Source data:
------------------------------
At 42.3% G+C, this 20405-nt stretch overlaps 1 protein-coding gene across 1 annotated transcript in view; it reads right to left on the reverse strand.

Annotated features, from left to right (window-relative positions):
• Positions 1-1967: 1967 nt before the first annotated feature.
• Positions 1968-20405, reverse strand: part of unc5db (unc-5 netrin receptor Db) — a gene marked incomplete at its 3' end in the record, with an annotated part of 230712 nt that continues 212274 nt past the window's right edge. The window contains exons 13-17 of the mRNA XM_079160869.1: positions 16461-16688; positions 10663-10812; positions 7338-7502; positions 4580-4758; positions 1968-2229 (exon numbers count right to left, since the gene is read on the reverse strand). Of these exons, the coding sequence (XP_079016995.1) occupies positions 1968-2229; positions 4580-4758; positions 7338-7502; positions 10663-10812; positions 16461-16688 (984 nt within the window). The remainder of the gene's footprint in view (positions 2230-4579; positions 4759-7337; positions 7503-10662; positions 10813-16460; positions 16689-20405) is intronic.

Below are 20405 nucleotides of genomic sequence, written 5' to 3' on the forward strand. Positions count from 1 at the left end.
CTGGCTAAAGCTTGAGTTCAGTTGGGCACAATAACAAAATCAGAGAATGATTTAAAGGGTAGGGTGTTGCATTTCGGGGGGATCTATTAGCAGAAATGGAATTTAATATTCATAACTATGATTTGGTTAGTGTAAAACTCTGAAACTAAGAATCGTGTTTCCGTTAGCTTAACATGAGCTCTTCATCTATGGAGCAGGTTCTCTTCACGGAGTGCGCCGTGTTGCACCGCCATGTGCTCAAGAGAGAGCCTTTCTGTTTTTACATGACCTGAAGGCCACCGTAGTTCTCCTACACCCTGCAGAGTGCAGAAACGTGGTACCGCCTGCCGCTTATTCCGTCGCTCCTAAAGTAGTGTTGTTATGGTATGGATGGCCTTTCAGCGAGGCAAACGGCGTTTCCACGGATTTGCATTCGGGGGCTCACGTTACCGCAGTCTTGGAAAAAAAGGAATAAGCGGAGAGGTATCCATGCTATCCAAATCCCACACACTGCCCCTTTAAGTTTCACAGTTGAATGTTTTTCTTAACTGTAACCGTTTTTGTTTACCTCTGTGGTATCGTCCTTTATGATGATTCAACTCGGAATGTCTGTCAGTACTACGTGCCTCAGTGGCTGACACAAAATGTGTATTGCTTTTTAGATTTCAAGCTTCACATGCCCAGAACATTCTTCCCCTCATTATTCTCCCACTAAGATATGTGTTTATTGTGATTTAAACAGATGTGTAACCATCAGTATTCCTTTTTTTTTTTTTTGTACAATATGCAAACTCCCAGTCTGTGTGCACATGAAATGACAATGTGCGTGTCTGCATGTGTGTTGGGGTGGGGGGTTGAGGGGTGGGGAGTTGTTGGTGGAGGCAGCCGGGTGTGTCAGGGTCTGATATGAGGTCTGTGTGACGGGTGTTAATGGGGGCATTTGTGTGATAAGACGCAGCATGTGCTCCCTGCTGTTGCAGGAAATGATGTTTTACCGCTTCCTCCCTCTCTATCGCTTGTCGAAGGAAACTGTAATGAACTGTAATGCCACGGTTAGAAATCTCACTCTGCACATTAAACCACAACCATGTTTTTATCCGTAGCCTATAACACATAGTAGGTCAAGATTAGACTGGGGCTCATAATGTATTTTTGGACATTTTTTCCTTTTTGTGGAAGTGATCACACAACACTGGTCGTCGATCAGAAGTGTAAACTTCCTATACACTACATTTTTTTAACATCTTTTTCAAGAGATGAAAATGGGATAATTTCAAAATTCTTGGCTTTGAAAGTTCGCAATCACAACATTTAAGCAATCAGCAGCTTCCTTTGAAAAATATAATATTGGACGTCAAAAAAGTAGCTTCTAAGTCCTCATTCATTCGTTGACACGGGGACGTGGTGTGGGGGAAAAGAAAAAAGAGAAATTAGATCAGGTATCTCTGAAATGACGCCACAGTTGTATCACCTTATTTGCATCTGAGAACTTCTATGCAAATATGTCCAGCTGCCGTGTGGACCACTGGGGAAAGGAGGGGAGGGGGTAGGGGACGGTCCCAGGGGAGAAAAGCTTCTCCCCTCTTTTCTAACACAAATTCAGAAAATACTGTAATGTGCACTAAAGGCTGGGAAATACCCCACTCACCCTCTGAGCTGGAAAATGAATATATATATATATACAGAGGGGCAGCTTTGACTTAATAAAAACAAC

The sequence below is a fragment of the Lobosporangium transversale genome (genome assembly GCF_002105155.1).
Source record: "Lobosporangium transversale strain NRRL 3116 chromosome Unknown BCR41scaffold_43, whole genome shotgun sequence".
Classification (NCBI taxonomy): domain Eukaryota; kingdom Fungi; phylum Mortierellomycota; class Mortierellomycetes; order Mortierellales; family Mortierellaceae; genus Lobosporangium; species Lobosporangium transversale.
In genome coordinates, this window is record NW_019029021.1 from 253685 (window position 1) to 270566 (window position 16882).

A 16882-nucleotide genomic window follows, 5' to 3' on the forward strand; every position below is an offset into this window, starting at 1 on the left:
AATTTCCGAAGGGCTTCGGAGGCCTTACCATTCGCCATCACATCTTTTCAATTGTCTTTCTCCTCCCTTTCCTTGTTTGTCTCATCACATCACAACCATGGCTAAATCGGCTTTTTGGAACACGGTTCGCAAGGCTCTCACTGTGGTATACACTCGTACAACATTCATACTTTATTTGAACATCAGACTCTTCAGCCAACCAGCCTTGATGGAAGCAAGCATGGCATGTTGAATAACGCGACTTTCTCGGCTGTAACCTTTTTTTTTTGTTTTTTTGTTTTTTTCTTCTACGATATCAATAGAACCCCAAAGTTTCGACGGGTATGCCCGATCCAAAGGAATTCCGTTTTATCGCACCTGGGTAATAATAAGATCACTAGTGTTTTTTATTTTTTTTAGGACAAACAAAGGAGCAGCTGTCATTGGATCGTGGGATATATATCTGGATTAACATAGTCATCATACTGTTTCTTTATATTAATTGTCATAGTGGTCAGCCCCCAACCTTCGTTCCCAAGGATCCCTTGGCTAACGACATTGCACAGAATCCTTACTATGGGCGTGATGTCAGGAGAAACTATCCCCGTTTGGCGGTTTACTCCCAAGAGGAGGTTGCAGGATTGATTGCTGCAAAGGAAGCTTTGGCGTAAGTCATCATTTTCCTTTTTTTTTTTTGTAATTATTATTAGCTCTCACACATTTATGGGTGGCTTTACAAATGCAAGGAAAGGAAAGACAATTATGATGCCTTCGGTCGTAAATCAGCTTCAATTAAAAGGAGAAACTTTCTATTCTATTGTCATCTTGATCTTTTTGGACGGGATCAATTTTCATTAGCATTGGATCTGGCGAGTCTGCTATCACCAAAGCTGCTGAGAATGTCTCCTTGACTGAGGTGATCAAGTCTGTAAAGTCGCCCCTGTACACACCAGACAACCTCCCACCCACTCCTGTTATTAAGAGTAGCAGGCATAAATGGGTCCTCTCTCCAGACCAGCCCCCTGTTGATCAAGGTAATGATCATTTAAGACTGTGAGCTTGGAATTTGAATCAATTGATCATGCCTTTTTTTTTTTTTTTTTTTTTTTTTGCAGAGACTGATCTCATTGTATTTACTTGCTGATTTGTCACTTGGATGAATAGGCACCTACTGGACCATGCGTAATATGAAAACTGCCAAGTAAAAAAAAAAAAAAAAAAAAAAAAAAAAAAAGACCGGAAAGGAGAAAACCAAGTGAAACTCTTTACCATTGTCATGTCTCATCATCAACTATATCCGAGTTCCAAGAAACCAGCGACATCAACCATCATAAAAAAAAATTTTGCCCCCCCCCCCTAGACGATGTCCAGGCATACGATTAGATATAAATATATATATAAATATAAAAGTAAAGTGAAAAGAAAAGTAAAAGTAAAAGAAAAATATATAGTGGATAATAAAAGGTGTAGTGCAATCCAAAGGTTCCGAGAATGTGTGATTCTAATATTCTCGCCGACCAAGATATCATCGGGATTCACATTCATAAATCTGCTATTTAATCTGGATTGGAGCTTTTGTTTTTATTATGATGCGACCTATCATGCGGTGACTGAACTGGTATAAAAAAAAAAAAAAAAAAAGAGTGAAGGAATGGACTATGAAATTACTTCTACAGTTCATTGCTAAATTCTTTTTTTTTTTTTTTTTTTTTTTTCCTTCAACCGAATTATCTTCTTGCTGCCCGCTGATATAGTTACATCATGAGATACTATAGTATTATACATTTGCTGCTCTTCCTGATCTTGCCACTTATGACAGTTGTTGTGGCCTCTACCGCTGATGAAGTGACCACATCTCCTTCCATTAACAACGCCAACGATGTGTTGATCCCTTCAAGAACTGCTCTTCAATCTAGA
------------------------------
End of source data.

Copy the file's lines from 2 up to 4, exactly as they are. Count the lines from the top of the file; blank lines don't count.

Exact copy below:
Annotated features, from left to right (window-relative positions):
• Positions 1-1967: 1967 nt before the first annotated feature.
• Positions 1968-20405, reverse strand: part of unc5db (unc-5 netrin receptor Db) — a gene marked incomplete at its 3' end in the record, with an annotated part of 230712 nt that continues 212274 nt past the window's right edge. The window contains exons 13-17 of the mRNA XM_079160869.1: positions 16461-16688; positions 10663-10812; positions 7338-7502; positions 4580-4758; positions 1968-2229 (exon numbers count right to left, since the gene is read on the reverse strand). Of these exons, the coding sequence (XP_079016995.1) occupies positions 1968-2229; positions 4580-4758; positions 7338-7502; positions 10663-10812; positions 16461-16688 (984 nt within the window). The remainder of the gene's footprint in view (positions 2230-4579; positions 4759-7337; positions 7503-10662; positions 10813-16460; positions 16689-20405) is intronic.